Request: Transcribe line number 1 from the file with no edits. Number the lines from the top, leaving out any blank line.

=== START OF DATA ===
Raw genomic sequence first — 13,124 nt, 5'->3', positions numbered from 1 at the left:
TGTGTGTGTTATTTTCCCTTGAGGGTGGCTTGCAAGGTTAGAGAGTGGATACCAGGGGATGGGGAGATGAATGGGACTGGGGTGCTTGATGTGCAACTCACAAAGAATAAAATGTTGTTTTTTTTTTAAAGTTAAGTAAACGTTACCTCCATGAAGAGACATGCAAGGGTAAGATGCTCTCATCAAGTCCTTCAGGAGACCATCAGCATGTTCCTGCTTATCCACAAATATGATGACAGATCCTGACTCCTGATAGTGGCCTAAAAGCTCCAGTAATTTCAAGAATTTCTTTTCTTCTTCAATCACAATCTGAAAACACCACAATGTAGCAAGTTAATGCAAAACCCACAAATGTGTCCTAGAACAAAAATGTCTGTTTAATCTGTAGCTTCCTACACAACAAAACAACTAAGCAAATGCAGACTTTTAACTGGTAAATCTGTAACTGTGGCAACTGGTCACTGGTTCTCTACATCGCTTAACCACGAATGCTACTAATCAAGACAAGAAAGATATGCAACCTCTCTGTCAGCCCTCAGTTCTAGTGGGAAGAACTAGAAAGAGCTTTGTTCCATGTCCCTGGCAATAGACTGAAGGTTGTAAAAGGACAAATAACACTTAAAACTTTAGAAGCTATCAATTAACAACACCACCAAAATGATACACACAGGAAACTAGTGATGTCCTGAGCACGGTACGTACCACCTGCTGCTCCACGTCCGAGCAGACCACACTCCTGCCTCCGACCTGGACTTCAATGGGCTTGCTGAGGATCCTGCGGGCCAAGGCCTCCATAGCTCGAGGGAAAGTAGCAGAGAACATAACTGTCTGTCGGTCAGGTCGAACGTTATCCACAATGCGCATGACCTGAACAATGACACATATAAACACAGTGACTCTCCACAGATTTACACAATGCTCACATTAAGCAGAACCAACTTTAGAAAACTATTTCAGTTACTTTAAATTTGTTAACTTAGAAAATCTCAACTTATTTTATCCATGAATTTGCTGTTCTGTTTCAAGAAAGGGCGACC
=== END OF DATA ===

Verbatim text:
Raw genomic sequence first — 13,124 nt, 5'->3', positions numbered from 1 at the left: